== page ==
The HC bench had, on 18 June, directed the NHRC chairperson to form a panel and examine all cases of post-poll violence in the state. The HC ruling came on a bunch of public interest litigations (PILs) alleging attacks and murders of opposition (primarily BJP) activists and supporters by Trinamool goons who had also forced people to leave their homes and looted residences and business establishments of opposition activists.
The NHRC has already started probing all the 3,423 cases of post-poll violence and forcible displacement of people from their homes. Many more victims are also planning to approach the NHRC probe teams with their complaints.
The Trinamool fears that the NHRC probe report will be a very adverse one, and once it is submitted to the HC, the latter will definitely censure the state government and pass orders which can not only severely embarrass the Trinamool but also cast CM Banerjee in a very negative light.
That, the Trinamool fears, will be highly damaging to Banerjee’s image at a time when she is trying to project herself as a ‘national leader’.
And that is why the Trinamool Congress has targeted the acting CJ. Trinamool MLA Ashok Kumar Deb, who is an advocate and chairman of the Bar Council of West Bengal, wrote to the SC Chief Justice requesting the removal of Justice Bindal.
Deb, a six-time MLA, in his highly controversial letter that critics say is a blatant and diabolic attempt to browbeat the judiciary, alleged that Justice Bindal is “unfair, partial and biased” and whose continuance in office “interferes with fair and impartial dispensation of justice”.
The 26-member Bar Council, which enrols all advocates, is packed with Trinamool leaders, including a Rajya Sabha MP.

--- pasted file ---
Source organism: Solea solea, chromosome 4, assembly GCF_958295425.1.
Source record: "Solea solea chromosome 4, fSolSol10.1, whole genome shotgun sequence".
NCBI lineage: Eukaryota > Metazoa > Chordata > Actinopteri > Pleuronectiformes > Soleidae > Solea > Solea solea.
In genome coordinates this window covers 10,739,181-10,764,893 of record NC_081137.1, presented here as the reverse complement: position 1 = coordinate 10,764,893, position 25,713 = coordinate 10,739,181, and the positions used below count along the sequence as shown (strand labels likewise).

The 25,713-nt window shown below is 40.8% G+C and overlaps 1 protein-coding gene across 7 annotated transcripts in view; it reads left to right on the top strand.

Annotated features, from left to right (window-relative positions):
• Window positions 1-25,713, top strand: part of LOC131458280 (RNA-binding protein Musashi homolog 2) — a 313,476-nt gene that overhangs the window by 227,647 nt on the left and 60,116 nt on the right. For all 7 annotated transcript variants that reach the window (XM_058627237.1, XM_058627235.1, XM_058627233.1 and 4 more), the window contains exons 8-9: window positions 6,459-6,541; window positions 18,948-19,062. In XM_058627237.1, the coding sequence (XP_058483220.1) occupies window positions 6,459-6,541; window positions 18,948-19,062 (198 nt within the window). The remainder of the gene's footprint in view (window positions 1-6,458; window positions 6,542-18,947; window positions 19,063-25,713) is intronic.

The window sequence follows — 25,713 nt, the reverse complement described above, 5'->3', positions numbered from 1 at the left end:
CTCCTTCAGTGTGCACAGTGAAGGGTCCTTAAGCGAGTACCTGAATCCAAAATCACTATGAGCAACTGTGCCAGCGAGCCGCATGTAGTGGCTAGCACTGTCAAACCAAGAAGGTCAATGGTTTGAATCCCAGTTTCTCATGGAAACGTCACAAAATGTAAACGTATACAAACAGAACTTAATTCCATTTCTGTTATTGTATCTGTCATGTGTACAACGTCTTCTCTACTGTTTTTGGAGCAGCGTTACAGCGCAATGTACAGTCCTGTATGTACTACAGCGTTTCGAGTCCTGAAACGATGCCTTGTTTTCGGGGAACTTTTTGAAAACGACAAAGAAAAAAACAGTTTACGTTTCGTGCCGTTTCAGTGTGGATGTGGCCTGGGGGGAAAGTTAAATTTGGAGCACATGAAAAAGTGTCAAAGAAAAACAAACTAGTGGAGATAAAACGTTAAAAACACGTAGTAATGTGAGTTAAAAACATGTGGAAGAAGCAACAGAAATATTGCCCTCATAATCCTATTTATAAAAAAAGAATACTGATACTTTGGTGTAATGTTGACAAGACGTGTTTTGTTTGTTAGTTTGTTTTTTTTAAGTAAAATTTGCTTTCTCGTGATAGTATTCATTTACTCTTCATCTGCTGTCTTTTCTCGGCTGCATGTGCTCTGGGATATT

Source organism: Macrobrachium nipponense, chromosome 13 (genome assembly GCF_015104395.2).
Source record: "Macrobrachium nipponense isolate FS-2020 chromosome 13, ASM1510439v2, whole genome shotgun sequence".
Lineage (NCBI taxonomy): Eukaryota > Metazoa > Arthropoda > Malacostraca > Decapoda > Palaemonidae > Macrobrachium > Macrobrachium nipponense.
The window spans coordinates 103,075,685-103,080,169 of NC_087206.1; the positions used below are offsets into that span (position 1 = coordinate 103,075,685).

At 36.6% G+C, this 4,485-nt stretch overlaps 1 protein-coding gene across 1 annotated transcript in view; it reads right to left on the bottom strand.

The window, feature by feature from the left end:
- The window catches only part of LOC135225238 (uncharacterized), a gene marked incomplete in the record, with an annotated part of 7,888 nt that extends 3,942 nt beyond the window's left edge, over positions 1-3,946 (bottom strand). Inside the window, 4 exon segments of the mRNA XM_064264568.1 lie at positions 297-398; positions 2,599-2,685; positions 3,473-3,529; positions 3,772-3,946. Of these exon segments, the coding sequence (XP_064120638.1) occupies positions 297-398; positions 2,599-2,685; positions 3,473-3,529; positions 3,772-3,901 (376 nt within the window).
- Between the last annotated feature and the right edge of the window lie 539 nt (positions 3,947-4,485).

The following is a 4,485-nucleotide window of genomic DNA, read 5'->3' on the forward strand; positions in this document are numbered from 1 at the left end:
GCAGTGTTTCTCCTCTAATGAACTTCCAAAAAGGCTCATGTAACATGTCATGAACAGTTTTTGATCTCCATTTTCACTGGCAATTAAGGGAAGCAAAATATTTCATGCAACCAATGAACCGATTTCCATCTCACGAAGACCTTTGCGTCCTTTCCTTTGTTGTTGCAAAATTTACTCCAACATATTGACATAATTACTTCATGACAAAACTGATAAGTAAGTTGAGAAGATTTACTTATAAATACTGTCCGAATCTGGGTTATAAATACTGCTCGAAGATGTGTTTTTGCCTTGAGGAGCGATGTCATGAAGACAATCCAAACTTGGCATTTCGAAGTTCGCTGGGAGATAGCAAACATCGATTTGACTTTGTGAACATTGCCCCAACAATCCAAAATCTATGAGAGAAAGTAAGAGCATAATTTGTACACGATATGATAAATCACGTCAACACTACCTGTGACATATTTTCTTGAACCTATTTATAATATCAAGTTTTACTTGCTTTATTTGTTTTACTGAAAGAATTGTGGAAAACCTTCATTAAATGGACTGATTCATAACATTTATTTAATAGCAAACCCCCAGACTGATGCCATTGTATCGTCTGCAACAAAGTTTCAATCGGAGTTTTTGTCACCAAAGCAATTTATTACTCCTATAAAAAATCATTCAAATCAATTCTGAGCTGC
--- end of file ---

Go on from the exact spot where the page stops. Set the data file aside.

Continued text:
Citing Justice Bindal’s handling of the Narada case, Deb wrote that the acting CJ “did not have any regard for judicial propriety and has committed a mockery of judicial conscience”.
Deb also wrote: “We beseech your Lordship to take immediate steps for the removal of Justice Rajesh Bindal as a judge of Calcutta HC so that the majesty and sanctity of the HC is upheld and to ensure peoples’ confidence in the judiciary does not fall to pieces. Unless urgent steps are taken for the removal of Justice Bindal, we will be mute spectators to the continuous travesty of justice at the hands of a prejudiced, biased and skewed judge and justice will be denied to the unguarded citizens of this great nation”.
The Trinamool has, through its lawyers, thus opened an unprecedented and murky chapter of confrontation with the judiciary in an attempt to browbeat it into submission.
“If the CJI takes cognisance of the Trinamool’s complaint and acts on it, the Trinamool would have scored a major victory against the judiciary and that would act as a strong and chilling signal to other judges of the Calcutta HC to fall in line and become subservient to the state government and the ruling party. But if the CJI does not act on the Trinamool’s request, as he is most likely to, then also it works to the Trinamool’s advantage,” said a legal expert who did not want to be named.
The expert, who practices before the apex court, explained: “The Trinamool’s lawyers will embark on a constant confrontation with judges who they view as ‘unfavourable’ or ‘non-compliant’ and may even start boycotting these judges. The Trinamool’s lawyers may start asking Justice Bindal to recuse himself from all cases involving the party (the Trinamool) or the state government on the grounds that he does not enjoy their confidence. They may argue that since the Trinamool had complained against him, his (Justice Bindal’s) views will be biased against the Trinamool. This is a very clever but sinister plot”.
The only way out, said the legal expert who is a Constitutional lawyer, is for the CJI to not only firmly reject the Bar Council’s plea but also initiate contempt proceedings against advocate Deb.
Communist Party of India (Marxist) (CPI(M)) Rajya Sabha MP and advocate Bikash Ranjan Bhattacharya said that Deb’s letter amounted to “interference with the administration of justice”.
Bhattacharya, a former mayor of Kolkata, also opined that the CJI should suo moto initiate contempt proceedings against Bar Council Chairman Deb.
But the Trinamool is unfazed and maintains that its demand for removal of Justice Bindal is justified.
Justice Bindal was appointed as a judge of the Punjab & Haryana HC in 2006. In December 2020, he was appointed as the acting Chief Justice of the Common HC for the Union Territories of Jammu & Kashmir and Ladakh.
Justice Bindal was transferred to the Calcutta HC in January this year and took over as the acting CJ after Justice Thottathil B Radhakrishnan demitted office on 28 April this year.